Cardinal Zen Prepared for Arrest Under Hong Kong Security Law

Cardinal Zen: The Hong Kong firebrand taking on Beijing
AFP Anthony WALLACE

The redoubtable Cardinal Joseph Zen said this week that he is prepared to suffer arrest and trials under Hong Kong’s draconian new National Security Law.

“If right and proper words were considered against their law, I will endure all the suing, trials, and arrests. Numerous predecessors have endured similarly,” the 88-year-old cardinal said in a video posted on Facebook.

“Perhaps they are truly insane. Who knows? Let them be then,” the cardinal said. “Isn’t there a saying: ‘Those whom God wishes to destroy, he first makes mad’?”

In late May, China’s National People’s Congress (NPC) hastily passed a draft law eliminating Hong Kong’s autonomy and enabling the Communist Party to punish anyone in the nominally autonomous city for crimes such as “secession” and “acts against national security.”

Last Tuesday, Chinese President Xi Jinping signed a decree enacting the National Security Law, unleashing global condemnation, and provoking widespread concern among participants in the Hong Kong pro-democracy movement.

Cardinal Zen’s allusion to possible arrest under the new law was not an exercise in rhetoric, observers note, but a simple statement of fact.

In a late June, International Christian Concern (ICC) stated that under the new law, “vocal Hong Kong clergy who have been supportive of Hong Kong’s democracy movement, such as Cardinal Joseph Zen and Auxiliary Bishop Joseph Ha Chi-shing, could be extradited to mainland China to be tried, since Beijing considers them to be threats to the regime.”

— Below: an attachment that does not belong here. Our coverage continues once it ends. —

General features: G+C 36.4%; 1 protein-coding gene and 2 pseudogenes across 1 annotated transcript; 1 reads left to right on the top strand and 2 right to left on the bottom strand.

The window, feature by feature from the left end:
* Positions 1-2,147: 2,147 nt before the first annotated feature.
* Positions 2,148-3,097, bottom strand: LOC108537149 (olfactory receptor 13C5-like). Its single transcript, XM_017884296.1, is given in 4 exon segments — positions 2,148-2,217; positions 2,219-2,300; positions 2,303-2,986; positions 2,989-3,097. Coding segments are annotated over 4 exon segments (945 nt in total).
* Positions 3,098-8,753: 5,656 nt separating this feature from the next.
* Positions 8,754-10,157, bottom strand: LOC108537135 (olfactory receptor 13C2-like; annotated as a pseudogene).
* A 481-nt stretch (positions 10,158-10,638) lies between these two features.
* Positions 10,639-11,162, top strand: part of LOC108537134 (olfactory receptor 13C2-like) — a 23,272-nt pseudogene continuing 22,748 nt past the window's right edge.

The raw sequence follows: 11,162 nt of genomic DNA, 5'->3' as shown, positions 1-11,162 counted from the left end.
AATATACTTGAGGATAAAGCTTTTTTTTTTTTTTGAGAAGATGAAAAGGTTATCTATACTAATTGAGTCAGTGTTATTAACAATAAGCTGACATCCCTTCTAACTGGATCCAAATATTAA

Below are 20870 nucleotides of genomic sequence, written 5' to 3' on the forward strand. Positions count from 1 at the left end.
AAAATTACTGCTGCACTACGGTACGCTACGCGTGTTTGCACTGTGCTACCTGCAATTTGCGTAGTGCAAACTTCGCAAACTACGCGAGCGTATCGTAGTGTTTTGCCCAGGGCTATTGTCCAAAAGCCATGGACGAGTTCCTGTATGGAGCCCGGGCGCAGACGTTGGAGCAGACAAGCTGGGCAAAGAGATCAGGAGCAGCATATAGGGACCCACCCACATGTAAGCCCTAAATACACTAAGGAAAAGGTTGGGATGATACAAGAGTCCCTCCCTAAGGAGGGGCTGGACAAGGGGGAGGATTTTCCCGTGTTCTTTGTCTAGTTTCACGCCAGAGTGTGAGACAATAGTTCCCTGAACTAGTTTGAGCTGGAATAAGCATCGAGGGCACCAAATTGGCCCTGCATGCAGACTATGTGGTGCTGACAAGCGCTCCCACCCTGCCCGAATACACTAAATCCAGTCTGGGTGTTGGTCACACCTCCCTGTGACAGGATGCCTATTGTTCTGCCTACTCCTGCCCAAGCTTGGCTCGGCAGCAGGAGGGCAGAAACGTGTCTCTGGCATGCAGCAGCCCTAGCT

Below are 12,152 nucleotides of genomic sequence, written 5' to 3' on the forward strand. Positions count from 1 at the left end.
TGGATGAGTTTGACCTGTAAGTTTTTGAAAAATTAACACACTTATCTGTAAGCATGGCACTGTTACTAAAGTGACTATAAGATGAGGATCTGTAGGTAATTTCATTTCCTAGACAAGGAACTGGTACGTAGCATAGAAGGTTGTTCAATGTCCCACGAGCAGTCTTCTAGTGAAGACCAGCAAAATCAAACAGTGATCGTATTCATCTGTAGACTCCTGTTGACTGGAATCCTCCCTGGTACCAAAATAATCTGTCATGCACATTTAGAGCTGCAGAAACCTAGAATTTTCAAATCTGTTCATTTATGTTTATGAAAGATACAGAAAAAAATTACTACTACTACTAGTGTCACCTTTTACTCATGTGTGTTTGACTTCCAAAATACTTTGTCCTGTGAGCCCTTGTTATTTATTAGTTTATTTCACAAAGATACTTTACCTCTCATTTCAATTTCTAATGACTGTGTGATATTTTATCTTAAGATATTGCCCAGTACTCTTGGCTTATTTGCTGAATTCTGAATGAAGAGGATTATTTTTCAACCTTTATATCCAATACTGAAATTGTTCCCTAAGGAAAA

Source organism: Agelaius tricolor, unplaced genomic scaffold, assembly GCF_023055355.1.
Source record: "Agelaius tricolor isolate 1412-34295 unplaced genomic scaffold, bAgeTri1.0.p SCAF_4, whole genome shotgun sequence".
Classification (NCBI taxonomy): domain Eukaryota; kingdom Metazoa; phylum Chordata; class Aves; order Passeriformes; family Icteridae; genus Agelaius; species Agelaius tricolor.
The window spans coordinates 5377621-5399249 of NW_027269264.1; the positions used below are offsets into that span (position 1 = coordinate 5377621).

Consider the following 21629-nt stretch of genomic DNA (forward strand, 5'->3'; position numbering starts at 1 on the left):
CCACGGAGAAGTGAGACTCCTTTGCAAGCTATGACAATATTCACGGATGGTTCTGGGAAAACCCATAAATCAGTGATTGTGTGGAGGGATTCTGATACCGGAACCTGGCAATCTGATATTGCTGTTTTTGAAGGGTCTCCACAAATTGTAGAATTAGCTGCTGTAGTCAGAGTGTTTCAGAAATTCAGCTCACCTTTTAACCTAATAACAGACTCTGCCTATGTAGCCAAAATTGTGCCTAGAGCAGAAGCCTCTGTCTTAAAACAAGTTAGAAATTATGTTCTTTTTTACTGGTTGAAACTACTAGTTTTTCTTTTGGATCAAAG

The many Christian leaders who have spoken out against the Hong Kong government might face the same fate, ICC continued, “since Beijing has said it considers the mass protests that began last June as terrorist acts and any calls for Hong Kong’s independence from China as acts of sedition.”

Bizarrely, Cardinal John Tong Hon, the current apostolic administrator of the Diocese of Hong Kong, has dismissed concerns that the new law poses a risk to religious freedom.

“I personally believe that the National Security Law will have no effect on religious freedom, because Article 32 of the Basic Law guarantees that we have freedom of religion, and we can also openly preach and hold religious ceremonies, and participate in religious activities,” the cardinal said last week.

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